Bruce Khan is a monster. The Hapkido champion, martial artist and stuntman explodes onto the screen in Netflix’s Revenger, a bare bones South Korean brawler harking back to the 70’s. Focusing on a bunch of satisfying hand-to-hand combat and one blistering sword fight.
Plot is meager at best: cop arrives to a prison island to take revenge on the crime lord who killed his family.
There is plenty of action and overall on point, somewhat diluted by a few messy camera work and choppy editing here and there, which draws unnecessary attention to itself. However, it does not take away from the performers and the exciting, visceral choreography.
Especially worth your consideration is the aforementioned two on one sword fight. Intricately choreographed and dynamic, it delivers one of the more rewarding extended weapons fights as of late. With its exaggarated stylization and colorful bad guys, its reminicent of the Rurouni Kenshin trilogy with flashy and amazingly executed manga-in-motion pop showdowns (those were courtesy of action director and frequent Donnie Yen collaborator Kenji Tanigaki). Bruce Khan handling choreography as well as writing duties on Revenger, at least excells at one of them.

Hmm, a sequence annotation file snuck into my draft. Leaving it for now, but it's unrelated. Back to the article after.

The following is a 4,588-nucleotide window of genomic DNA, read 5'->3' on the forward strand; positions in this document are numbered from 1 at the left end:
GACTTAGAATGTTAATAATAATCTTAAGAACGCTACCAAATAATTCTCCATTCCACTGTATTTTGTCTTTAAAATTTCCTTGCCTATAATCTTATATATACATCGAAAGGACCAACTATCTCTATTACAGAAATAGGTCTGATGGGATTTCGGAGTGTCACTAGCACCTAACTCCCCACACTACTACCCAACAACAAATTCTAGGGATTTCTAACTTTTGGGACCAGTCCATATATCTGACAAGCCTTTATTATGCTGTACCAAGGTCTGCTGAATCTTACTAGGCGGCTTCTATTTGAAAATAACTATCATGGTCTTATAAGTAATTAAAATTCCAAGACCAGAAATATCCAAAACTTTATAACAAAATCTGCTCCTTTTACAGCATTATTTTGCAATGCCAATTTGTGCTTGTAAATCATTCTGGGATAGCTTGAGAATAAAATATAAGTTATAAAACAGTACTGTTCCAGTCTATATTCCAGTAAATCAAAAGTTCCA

Instead of keeping things focused and straight forward with the simple setup, Revenger opts for meandering flatness. Broad comedy and lacklustre development are ill-fitted. There is lots of padding and character beats going nowhere. It comes off as bland and uninvolving. By delegating its only value to its action scenes, Revenger feels more like a showreel than a complete narrative that is drawn out to 100 minutes which makes it overlong, undercooked and dulls most of the enjoyment on the way. But hey, if you are here solely for the action, you are in for quite a treat.
Written by Guest Reviewer: Anders Hultqvist (Twitter: @pod_hard)